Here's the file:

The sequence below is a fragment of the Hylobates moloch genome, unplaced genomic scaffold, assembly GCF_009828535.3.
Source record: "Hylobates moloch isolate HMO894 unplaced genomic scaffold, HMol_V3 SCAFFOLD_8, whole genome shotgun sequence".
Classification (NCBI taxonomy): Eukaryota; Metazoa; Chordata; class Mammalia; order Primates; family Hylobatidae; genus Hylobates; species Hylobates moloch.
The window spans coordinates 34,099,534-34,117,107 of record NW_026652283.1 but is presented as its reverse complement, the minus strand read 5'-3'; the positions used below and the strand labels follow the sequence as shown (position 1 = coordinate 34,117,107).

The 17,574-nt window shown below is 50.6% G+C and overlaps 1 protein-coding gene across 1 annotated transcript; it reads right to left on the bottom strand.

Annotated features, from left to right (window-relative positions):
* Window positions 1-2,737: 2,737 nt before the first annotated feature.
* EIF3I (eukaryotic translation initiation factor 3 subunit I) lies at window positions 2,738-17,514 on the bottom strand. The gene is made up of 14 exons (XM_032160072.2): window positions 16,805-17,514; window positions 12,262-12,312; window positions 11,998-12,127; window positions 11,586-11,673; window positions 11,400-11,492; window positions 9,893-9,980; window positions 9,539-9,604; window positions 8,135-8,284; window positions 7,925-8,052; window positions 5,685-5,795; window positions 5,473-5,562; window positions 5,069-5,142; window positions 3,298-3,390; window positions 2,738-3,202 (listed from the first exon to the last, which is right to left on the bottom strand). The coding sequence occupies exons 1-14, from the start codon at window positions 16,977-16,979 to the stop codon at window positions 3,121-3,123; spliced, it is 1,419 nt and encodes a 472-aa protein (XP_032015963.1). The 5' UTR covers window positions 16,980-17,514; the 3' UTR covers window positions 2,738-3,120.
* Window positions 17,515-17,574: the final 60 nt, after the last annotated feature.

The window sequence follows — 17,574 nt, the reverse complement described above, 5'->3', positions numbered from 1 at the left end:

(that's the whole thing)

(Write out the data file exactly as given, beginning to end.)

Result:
The sequence below is a fragment of the Hylobates moloch genome, unplaced genomic scaffold, assembly GCF_009828535.3.
Source record: "Hylobates moloch isolate HMO894 unplaced genomic scaffold, HMol_V3 SCAFFOLD_8, whole genome shotgun sequence".
Classification (NCBI taxonomy): Eukaryota; Metazoa; Chordata; class Mammalia; order Primates; family Hylobatidae; genus Hylobates; species Hylobates moloch.
The window spans coordinates 34,099,534-34,117,107 of record NW_026652283.1 but is presented as its reverse complement, the minus strand read 5'-3'; the positions used below and the strand labels follow the sequence as shown (position 1 = coordinate 34,117,107).

The 17,574-nt window shown below is 50.6% G+C and overlaps 1 protein-coding gene across 1 annotated transcript; it reads right to left on the bottom strand.

Annotated features, from left to right (window-relative positions):
* Window positions 1-2,737: 2,737 nt before the first annotated feature.
* EIF3I (eukaryotic translation initiation factor 3 subunit I) lies at window positions 2,738-17,514 on the bottom strand. The gene is made up of 14 exons (XM_032160072.2): window positions 16,805-17,514; window positions 12,262-12,312; window positions 11,998-12,127; window positions 11,586-11,673; window positions 11,400-11,492; window positions 9,893-9,980; window positions 9,539-9,604; window positions 8,135-8,284; window positions 7,925-8,052; window positions 5,685-5,795; window positions 5,473-5,562; window positions 5,069-5,142; window positions 3,298-3,390; window positions 2,738-3,202 (listed from the first exon to the last, which is right to left on the bottom strand). The coding sequence occupies exons 1-14, from the start codon at window positions 16,977-16,979 to the stop codon at window positions 3,121-3,123; spliced, it is 1,419 nt and encodes a 472-aa protein (XP_032015963.1). The 5' UTR covers window positions 16,980-17,514; the 3' UTR covers window positions 2,738-3,120.
* Window positions 17,515-17,574: the final 60 nt, after the last annotated feature.

The window sequence follows — 17,574 nt, the reverse complement described above, 5'->3', positions numbered from 1 at the left end: